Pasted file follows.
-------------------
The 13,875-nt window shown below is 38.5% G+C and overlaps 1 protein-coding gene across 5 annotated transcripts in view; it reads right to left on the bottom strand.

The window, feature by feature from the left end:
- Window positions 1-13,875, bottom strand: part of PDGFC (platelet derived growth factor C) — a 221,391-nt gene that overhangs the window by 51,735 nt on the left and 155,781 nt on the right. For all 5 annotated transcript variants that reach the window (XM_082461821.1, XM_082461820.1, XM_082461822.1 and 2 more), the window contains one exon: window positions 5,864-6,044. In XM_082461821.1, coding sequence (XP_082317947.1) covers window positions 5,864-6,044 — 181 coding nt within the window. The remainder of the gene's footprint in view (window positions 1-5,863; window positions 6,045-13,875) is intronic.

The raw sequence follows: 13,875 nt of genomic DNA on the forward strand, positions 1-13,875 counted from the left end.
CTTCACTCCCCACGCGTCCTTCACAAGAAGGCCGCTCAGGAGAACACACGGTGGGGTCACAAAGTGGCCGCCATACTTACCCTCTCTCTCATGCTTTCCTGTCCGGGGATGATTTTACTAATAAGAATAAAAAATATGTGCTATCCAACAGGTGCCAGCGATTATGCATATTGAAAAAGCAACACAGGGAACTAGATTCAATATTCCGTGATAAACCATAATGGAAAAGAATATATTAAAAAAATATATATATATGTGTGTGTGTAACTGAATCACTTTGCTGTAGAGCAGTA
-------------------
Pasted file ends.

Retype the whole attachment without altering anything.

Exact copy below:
The 13,875-nt window shown below is 38.5% G+C and overlaps 1 protein-coding gene across 5 annotated transcripts in view; it reads right to left on the bottom strand.

The window, feature by feature from the left end:
- Window positions 1-13,875, bottom strand: part of PDGFC (platelet derived growth factor C) — a 221,391-nt gene that overhangs the window by 51,735 nt on the left and 155,781 nt on the right. For all 5 annotated transcript variants that reach the window (XM_082461821.1, XM_082461820.1, XM_082461822.1 and 2 more), the window contains one exon: window positions 5,864-6,044. In XM_082461821.1, coding sequence (XP_082317947.1) covers window positions 5,864-6,044 — 181 coding nt within the window. The remainder of the gene's footprint in view (window positions 1-5,863; window positions 6,045-13,875) is intronic.

The raw sequence follows: 13,875 nt of genomic DNA on the forward strand, positions 1-13,875 counted from the left end.
CTTCACTCCCCACGCGTCCTTCACAAGAAGGCCGCTCAGGAGAACACACGGTGGGGTCACAAAGTGGCCGCCATACTTACCCTCTCTCTCATGCTTTCCTGTCCGGGGATGATTTTACTAATAAGAATAAAAAATATGTGCTATCCAACAGGTGCCAGCGATTATGCATATTGAAAAAGCAACACAGGGAACTAGATTCAATATTCCGTGATAAACCATAATGGAAAAGAATATATTAAAAAAATATATATATATGTGTGTGTGTAACTGAATCACTTTGCTGTAGAGCAGTA